Pretty Babs haven’t been slouching since they released their debut album, Graffiti Lights, back in 2017 (I had to check then, in my head it was only last year!) – with an ever-growing gig schedule they’ve released a new EP, #upthebabs – building on their debut by adding Craig to the ranks to beef up their guitar sound.
For a bunch of fellas so young they have a mature gritty rock sound – the kind of thing Sam’s powerful voice has been literally crying out for since I first used to go see his acoustic evenings up at the Brown Cow in Mansfield. Coupled with the clear bond of friendship the four of them have, it makes for a really engaging live show.
Most recently I caught them at the always awesome Ey Up Mi Duck festival last month, and have subsequently been procrastinating about writing this review having acquired their EP there (thanks Andrew!). Oftentimes I find that my favourite live bands don’t always translate to recording – not that I don’t enjoy them, but it can lose the buzz you get from a live performance.
Not so here – clearly the band are careful to work with producers who aren’t going to smooth the edges too much when they hit the studio. Guitars snarl, bass thumps and drums crash across these five tracks, paces change and they give the perfect backing to counterpoint Sam’s voice.
The Fall opens gently before the main guitar riff kicks in joined by bass and drums, as the vocals join the guitar slows right up. There’s pace-changes in the pre-chorus leading into the chorus too before a treat of a guitar solo – the lyrics talk of lighting beacons and I suspect echoes of the horrendous political turmoil we find ourselves in at the moment. It’s a strong start!
Tumbleweed comes with an accompanying video (well, okay, it’s more of an image!) – after initial guitar it’s very percussion led with some overlaid guitar intracies. Almost hypnotic verses are pretty much driven by Brad’s drumming with building guitar and bass input before a rousing chorus kicks in. There’s a nice instrumental bridge here too showcasing pretty much everyone before the backing almost drops out but for subtle guitar and vocals – then everything’s back for a final rousing chorus. More referencing to lighting of fires too!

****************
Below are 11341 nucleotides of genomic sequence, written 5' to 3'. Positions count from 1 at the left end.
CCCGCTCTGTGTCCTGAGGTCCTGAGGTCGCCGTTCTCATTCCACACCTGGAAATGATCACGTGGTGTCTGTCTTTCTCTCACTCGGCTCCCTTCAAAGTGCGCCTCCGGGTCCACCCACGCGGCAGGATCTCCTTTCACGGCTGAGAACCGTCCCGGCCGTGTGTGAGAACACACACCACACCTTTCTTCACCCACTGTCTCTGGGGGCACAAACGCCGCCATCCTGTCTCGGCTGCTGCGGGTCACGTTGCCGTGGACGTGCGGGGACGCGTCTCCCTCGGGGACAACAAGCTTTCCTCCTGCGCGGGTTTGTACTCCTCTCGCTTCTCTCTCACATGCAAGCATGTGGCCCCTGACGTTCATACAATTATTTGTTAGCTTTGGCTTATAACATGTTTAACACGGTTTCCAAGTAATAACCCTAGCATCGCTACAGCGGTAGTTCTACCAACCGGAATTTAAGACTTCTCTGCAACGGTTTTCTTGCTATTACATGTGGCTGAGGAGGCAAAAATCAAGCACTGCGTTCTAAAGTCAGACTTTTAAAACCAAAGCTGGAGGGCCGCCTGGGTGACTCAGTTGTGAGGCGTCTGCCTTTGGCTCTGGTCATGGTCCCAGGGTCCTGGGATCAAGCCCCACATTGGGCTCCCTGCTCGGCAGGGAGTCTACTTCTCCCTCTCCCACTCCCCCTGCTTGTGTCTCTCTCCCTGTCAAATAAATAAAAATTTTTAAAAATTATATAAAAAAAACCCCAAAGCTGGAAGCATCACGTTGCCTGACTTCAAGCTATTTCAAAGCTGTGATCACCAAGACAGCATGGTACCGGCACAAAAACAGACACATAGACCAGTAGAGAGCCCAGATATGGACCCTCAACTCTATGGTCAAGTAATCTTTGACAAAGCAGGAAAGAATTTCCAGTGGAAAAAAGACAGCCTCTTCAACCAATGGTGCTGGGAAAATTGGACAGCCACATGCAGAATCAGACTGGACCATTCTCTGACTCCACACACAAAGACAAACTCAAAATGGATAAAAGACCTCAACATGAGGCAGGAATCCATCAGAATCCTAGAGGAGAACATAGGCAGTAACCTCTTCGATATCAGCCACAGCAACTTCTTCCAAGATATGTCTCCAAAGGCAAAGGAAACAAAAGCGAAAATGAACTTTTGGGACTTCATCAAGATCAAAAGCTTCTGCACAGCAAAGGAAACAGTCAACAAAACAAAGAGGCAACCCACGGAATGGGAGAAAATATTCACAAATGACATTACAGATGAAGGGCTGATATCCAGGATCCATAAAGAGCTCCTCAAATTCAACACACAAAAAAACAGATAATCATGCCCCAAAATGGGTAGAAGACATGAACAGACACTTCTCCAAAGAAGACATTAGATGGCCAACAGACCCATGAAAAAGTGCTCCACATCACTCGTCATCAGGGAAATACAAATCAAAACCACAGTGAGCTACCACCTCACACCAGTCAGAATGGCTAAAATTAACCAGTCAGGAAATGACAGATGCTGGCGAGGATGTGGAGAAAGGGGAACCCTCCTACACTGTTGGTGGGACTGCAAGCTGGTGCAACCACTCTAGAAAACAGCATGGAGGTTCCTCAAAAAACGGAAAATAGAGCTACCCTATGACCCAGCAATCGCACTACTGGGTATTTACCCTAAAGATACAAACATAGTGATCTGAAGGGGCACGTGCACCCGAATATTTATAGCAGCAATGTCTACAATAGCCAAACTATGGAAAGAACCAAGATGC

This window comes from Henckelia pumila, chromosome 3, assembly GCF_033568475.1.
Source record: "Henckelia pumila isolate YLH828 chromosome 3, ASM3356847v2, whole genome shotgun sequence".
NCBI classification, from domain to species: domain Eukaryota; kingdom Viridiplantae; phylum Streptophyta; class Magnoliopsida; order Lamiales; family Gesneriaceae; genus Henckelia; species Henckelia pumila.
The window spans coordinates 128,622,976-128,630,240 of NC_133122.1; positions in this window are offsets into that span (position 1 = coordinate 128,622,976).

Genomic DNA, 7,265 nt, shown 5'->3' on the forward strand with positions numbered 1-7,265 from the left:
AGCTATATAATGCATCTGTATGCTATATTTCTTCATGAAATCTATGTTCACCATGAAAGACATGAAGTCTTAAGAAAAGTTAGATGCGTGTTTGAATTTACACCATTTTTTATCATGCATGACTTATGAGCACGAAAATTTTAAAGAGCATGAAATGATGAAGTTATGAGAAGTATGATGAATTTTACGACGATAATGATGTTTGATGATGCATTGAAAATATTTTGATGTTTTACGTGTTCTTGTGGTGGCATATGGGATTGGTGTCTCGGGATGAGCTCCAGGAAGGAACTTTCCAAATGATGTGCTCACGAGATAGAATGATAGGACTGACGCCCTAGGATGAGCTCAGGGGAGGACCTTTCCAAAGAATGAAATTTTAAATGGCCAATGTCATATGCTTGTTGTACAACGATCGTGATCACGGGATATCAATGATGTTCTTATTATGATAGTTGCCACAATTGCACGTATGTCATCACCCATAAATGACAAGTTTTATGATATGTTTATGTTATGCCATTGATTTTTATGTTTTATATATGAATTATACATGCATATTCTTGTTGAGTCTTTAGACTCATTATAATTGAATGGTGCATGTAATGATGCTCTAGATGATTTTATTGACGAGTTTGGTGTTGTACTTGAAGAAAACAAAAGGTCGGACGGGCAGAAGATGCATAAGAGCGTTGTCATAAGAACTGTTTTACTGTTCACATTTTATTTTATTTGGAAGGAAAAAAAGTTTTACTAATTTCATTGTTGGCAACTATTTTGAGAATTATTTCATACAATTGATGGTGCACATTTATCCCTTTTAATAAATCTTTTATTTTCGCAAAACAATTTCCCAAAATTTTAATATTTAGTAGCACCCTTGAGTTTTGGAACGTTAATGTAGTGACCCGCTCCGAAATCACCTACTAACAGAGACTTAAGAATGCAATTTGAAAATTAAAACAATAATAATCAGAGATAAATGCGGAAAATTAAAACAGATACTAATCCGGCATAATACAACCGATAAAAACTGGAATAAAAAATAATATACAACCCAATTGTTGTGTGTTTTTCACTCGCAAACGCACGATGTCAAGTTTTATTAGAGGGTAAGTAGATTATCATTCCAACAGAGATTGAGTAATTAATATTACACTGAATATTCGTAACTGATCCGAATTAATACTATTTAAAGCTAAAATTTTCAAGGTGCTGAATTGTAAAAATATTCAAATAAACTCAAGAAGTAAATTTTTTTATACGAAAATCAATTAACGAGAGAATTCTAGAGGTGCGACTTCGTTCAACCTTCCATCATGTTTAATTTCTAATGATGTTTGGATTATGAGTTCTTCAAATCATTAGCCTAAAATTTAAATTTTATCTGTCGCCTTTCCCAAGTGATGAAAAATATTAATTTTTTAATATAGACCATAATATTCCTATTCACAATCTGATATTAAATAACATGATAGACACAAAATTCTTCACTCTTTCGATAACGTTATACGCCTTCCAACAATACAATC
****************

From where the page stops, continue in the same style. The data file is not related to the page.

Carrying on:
Blue kicks right in with vocals and guitar strums and occasional stabs, then some drum fills kick in to the full track. If there’s an underpinning of political influences in the previous tracks then here it becomes much more overt “It’s such a pity she’s a Tory girl”is the lament throughout but this is a real barnstormer of a track – you could get a good sweat on having a dance to it.
Roadrunner kicks straight in after a cymbal count in – I do think they missed a trick to have a “meep meep” in there, but maybe it’s not about a cartoon bird trying to constantly foil a not-so-wily coyote! But on listening, perhaps not the right mood to set – we have heavy chugging guitar here and empassioned vocals – definitely much heavier, with an unfeasibly catchy riff following through most of the song.
Then finishing up with with the quieter lament of Death of the Free Man, starting with deliciously intricate finger picking and heartfelt vocals, which you can sample a live rendering of below. I’d half expected it to kick in with the full band – but even as Sam’s vocals lift for the chorus the guitar picking is all that accompanies him, and I think that’s the right call for this song – and rounds off nicely the multi-facets that Pretty Babs bring to the party.
Of all the unsigned bands on the circuit I’ve grown to know and love over the last few years, I’ve said before and I’ll say again that in Pretty Babs they’re the one that I could imagine crossing over to become more mainstream – and I certainly don’t mean that as an insult, but they have such an accomplished style that you could see landing well with a more mainstream audience.
You can catch Pretty Babs at The Bodega in Nottingham on 15th June with a glittering array of amazing support acts too for the sum of just ten English pounds. It promises to be a really awesome night – I for one am looking forward to it very much. You can avail yourself of a copy of #upthebabs from the band at a gig – and presumably digital releases will follow.
Originally posted on FerociousBlog